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Are there are any good lower bounds for the number of spanning trees for a connected graph $G$ in terms of (for example) number of edges $E$ or number of vertices $V$ ?

Are improved bounds available if one knows the number of bridges of the graph? (A bridge, aka a cut-edge, is an edge whose removal disconnects the graph)


Here is a simpler statement of the question. What is the minimum number of spanning trees possible for a graph with $m$ edges and $n$ vertices which is (1) 1-edge-connected or (2) 2-edge-connected?

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Perhaps a bound can be derived by analyzing the Laplacian? The product of the nonzero eigenvalues of the Laplacian is $n$ times the number of spanning trees. –  Joseph O'Rourke Jun 6 '11 at 16:12
Maybe you can look at this other question and answers : mathoverflow.net/questions/43081/… –  BS. Jun 6 '11 at 16:16
This other mathoverflow question was all about upper bounds. I need lower bounds. –  David Harris Jun 6 '11 at 16:42
A simple lower bound is given by the number of minimum spanning trees of the graph, and this number is computable in polynomial time---see e.g., citeseerx.ist.psu.edu/viewdoc/… –  Suvrit Jun 6 '11 at 17:29
I am not interested in computing this quantity for a particular graph. I need lower bounds that apply across the collection of all graphs. (Or perhaps graphs of a particular form, if that is easier to obtain) –  David Harris Jun 6 '11 at 18:18
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3 Answers

up vote 6 down vote accepted

A quick google turns up:

Undirected simple connected graphs with minimum number of spanning trees by Zbigniew R. Bogdanowicz. According to this paper, the optimal graph is built as follows: Start with the complete graph $K_{n-k}$. Take $k-1$ additional vertices and join them each to the complete graph by a single edge each. Finally, take one more vertex and join it to $m - \left( \binom{n-k}{2} + k-1 \right)$ of the vertices in the complete graph. (So we get $m$ edges total.) One should choose the parameter $k$ to be as small as possible, compatible with the requirement that $m - \left( \binom{n-k}{2} + k-1 \right)$ must be nonnegative.

I couldn't find any references on the $2$-connected version of this.

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The complete graph has remarkably few spanning trees for the difference between the edges and vertices. I'd guess the $2$-connected version attaches a single cycle instead of a forest to the complete graph. Whether that is optimal or not, it will have relatively few spanning trees. –  Douglas Zare Jun 6 '11 at 22:08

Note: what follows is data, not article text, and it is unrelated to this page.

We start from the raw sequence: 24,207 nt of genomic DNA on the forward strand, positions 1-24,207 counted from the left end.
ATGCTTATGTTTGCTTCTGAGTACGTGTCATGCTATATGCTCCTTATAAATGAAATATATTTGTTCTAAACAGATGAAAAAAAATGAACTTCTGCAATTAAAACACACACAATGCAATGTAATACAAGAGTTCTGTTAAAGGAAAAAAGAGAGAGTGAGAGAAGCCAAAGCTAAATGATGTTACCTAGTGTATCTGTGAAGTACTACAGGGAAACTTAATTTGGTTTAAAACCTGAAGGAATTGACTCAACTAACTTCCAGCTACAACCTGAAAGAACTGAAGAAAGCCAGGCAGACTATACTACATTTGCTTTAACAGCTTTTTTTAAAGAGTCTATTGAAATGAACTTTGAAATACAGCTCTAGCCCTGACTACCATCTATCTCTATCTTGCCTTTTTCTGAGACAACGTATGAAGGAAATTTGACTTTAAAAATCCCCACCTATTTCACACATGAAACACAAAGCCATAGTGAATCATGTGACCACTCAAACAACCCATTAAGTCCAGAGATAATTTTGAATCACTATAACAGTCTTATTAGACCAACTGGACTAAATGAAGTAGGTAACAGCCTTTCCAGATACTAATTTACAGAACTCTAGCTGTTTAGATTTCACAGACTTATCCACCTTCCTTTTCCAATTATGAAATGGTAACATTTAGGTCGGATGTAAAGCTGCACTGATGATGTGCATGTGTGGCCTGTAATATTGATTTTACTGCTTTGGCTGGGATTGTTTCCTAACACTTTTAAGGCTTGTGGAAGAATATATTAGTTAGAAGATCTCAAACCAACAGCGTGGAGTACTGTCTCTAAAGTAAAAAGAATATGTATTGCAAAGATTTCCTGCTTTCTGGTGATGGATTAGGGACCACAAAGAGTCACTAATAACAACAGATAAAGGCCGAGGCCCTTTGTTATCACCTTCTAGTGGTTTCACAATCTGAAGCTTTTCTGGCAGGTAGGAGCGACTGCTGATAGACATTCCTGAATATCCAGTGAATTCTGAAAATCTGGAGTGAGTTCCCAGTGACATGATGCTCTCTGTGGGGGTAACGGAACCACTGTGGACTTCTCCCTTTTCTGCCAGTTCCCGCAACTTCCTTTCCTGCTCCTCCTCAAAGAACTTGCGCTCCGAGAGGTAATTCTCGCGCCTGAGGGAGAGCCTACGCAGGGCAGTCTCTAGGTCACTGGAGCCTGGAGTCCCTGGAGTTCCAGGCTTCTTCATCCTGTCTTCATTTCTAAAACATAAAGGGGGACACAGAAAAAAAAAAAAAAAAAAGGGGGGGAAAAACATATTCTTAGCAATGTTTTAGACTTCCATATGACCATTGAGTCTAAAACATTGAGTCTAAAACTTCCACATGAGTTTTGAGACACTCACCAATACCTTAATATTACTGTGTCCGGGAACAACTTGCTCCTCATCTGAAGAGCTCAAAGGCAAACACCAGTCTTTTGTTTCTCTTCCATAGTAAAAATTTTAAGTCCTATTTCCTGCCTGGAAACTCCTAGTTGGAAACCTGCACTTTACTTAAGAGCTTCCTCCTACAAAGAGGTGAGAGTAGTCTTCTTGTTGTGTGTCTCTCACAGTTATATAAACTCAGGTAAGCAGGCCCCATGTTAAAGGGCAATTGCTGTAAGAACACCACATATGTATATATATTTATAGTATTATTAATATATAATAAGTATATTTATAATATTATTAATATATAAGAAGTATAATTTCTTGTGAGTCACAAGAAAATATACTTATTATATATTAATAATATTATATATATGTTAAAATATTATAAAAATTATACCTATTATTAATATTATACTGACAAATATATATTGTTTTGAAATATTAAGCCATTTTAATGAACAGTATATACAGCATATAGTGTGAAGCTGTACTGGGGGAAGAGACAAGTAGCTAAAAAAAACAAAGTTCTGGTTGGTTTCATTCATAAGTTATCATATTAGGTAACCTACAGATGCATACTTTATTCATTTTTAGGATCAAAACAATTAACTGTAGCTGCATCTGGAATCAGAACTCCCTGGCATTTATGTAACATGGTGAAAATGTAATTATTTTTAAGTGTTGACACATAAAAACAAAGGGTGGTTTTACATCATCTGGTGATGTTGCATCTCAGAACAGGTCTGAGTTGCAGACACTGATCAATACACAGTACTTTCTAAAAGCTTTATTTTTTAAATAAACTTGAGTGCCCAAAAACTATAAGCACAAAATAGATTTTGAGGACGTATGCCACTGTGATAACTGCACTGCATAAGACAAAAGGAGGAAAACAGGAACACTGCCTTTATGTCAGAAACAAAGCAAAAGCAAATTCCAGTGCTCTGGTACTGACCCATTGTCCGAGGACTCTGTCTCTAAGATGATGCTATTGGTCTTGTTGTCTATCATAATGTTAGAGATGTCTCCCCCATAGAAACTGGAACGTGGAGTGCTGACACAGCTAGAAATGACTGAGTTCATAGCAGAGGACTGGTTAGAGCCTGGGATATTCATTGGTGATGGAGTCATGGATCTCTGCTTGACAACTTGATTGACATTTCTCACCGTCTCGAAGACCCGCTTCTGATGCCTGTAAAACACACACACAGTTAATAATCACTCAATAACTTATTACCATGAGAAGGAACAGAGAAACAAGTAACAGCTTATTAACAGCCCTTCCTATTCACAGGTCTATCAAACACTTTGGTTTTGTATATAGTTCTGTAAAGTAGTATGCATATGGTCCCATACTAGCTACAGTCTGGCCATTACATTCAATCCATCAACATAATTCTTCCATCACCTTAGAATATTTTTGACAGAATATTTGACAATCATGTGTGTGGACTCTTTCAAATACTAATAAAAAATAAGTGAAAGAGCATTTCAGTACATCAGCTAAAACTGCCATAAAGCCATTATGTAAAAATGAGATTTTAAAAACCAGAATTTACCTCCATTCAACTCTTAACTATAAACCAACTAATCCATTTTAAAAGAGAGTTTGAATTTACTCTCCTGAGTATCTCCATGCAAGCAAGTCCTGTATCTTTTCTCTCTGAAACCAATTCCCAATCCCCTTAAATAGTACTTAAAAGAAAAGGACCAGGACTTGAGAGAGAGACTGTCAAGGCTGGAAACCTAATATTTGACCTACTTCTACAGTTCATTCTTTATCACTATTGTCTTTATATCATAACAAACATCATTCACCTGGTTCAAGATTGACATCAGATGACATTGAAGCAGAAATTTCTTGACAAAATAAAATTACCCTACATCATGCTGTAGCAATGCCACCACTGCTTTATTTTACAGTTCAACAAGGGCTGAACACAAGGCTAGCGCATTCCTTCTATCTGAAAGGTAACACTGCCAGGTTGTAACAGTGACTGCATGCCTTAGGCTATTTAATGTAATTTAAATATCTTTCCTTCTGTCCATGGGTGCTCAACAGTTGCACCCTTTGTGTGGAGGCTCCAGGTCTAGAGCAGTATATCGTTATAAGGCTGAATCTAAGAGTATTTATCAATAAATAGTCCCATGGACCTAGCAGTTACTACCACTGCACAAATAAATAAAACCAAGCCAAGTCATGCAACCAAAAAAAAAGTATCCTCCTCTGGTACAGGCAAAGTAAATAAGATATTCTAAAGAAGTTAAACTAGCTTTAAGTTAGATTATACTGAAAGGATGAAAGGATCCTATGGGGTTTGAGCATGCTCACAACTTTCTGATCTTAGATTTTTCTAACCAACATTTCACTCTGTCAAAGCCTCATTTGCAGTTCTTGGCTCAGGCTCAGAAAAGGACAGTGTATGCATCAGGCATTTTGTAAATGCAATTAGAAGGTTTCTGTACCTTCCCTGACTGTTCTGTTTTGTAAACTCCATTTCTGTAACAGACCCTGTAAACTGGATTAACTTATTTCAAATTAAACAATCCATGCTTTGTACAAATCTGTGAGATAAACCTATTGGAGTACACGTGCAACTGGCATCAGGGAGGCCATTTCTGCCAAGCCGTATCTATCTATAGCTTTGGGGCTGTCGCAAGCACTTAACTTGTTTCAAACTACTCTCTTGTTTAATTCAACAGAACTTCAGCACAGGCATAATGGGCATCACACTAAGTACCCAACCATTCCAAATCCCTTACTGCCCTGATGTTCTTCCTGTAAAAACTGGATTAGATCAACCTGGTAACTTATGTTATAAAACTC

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I don't now if this is trivial or not but given a connected graph $G=(V,E)$, there are are at least $|E|-|V|+2$ spanning trees.

Take any spanning tree T. There are $|E|-|V|+1$ edges $e$ that are not in this spanning tree. For any such $e$, $T+e$ has exactly one cycle. There exists an edge $f \in T$ s.t. by removing $f$ the cycle is broken and the tree is still connected. Each $T+e-f$ spanning tree is distinct as they include a different edge $e$.

I also would like to add something implicit to David's answer (but apparently I do not have reputation for commenting). The graph $G$ constructed that way includes the $K_{n-k}$ clique as a subgraph. By Cayley's Theorem, that clique has ${(n-k)}^{n-k}$ spanning trees and therefore $G$ has at least ${(n-k)}^{n-k}$ spanning trees.

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I was going to guess something like what David found. But a reference certainly trumps a guess. Here is some heuristic reasoning. A connected graph of course has one spanning tree. You asked about using $V$ or $E.$ Let $m(V,E)$ be the number you want and $m_2(V,E)$ the same thing with a requirement to be 2-connected.. If you only know one one them then you can't say anything more. Any time you have a bridge you can contract it to get a graph with one less edge and one less vertex. This suggests looking at $m(V,V-1+k).$ Clearly $m(V,V-1)=1.$ Using a 3-cycle with a tail, $m(V,V)=3$ while $m_2(V,V)=V.$ using $K_4$ with a tail gives 6 spanning trees for $m(V,V+1)$ which beats $9$ for two linked triangles. For $m_2(V,V+1)$ we are facing a $V$-cycle with a cord. This gives $V+s(V-s)$ spanning trees where the smaller cycle cut off by the cord has $s+1 \ge 3$ edges. So best is to take $s=2$, a triangle along with a path joining two vertices. This certainly suggests concentrating as many edges as possible on a few points.

It might be possible to describe various moves which preserve or reduce the number of spanning trees and thus characterize the minimal graphs.

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